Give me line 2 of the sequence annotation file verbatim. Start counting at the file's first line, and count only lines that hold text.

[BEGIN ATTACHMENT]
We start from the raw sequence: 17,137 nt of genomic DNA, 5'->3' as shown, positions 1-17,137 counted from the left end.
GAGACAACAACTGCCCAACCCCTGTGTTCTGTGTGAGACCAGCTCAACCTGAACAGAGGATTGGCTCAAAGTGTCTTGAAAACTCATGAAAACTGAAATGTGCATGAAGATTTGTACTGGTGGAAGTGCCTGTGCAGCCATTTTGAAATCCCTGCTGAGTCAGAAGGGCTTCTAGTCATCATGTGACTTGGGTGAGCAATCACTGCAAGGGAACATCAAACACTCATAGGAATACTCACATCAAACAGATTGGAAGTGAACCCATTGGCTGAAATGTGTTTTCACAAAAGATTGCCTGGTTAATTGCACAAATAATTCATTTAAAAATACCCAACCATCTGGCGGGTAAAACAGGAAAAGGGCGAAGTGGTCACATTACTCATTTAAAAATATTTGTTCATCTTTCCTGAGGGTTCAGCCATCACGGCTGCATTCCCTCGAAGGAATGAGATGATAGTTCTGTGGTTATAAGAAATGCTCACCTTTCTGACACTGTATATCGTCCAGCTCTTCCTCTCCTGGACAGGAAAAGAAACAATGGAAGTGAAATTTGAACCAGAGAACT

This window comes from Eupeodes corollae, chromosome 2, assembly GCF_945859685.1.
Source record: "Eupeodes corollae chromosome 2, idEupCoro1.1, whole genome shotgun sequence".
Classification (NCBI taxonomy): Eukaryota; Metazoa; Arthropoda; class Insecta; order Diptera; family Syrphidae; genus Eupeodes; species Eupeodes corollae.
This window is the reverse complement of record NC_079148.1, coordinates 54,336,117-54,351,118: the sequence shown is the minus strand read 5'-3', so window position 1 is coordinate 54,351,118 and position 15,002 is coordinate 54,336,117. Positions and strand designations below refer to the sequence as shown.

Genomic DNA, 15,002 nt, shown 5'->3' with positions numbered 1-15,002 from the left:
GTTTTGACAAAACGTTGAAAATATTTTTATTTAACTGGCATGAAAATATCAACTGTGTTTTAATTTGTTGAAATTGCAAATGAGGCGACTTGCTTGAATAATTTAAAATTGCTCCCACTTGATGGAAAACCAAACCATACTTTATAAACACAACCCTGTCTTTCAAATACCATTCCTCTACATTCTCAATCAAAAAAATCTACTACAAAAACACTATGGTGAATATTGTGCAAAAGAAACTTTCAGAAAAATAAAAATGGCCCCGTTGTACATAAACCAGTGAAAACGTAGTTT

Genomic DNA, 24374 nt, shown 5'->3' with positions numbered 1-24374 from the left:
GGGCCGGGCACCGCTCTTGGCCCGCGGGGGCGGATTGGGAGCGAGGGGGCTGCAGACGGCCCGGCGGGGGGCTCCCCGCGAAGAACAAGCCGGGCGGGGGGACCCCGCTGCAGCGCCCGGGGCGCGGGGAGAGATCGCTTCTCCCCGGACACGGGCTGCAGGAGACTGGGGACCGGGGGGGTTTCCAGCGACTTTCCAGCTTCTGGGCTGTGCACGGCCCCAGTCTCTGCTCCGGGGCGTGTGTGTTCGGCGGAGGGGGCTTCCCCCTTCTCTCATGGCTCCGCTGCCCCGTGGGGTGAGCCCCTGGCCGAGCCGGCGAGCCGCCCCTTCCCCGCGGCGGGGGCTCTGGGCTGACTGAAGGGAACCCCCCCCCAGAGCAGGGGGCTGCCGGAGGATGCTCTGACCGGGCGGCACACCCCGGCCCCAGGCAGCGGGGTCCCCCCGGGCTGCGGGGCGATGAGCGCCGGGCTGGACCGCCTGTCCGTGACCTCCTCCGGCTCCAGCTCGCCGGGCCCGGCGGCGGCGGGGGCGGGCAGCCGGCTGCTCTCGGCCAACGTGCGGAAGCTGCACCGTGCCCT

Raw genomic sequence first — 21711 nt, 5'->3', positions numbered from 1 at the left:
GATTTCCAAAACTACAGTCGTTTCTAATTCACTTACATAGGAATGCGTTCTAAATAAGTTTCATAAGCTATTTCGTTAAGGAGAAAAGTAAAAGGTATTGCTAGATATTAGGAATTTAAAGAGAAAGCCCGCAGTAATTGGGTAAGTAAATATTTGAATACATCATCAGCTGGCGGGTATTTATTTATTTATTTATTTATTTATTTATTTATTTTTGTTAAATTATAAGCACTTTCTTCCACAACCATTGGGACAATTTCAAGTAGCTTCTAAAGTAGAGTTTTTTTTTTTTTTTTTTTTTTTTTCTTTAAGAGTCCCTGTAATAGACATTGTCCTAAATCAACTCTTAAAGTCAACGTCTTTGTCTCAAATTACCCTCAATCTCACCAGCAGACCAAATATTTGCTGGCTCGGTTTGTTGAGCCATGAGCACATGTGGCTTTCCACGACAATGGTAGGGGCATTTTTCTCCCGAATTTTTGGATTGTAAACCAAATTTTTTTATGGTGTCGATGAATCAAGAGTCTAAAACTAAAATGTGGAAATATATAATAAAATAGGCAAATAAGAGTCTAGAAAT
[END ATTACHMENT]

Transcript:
GAGACAACAACTGCCCAACCCCTGTGTTCTGTGTGAGACCAGCTCAACCTGAACAGAGGATTGGCTCAAAGTGTCTTGAAAACTCATGAAAACTGAAATGTGCATGAAGATTTGTACTGGTGGAAGTGCCTGTGCAGCCATTTTGAAATCCCTGCTGAGTCAGAAGGGCTTCTAGTCATCATGTGACTTGGGTGAGCAATCACTGCAAGGGAACATCAAACACTCATAGGAATACTCACATCAAACAGATTGGAAGTGAACCCATTGGCTGAAATGTGTTTTCACAAAAGATTGCCTGGTTAATTGCACAAATAATTCATTTAAAAATACCCAACCATCTGGCGGGTAAAACAGGAAAAGGGCGAAGTGGTCACATTACTCATTTAAAAATATTTGTTCATCTTTCCTGAGGGTTCAGCCATCACGGCTGCATTCCCTCGAAGGAATGAGATGATAGTTCTGTGGTTATAAGAAATGCTCACCTTTCTGACACTGTATATCGTCCAGCTCTTCCTCTCCTGGACAGGAAAAGAAACAATGGAAGTGAAATTTGAACCAGAGAACT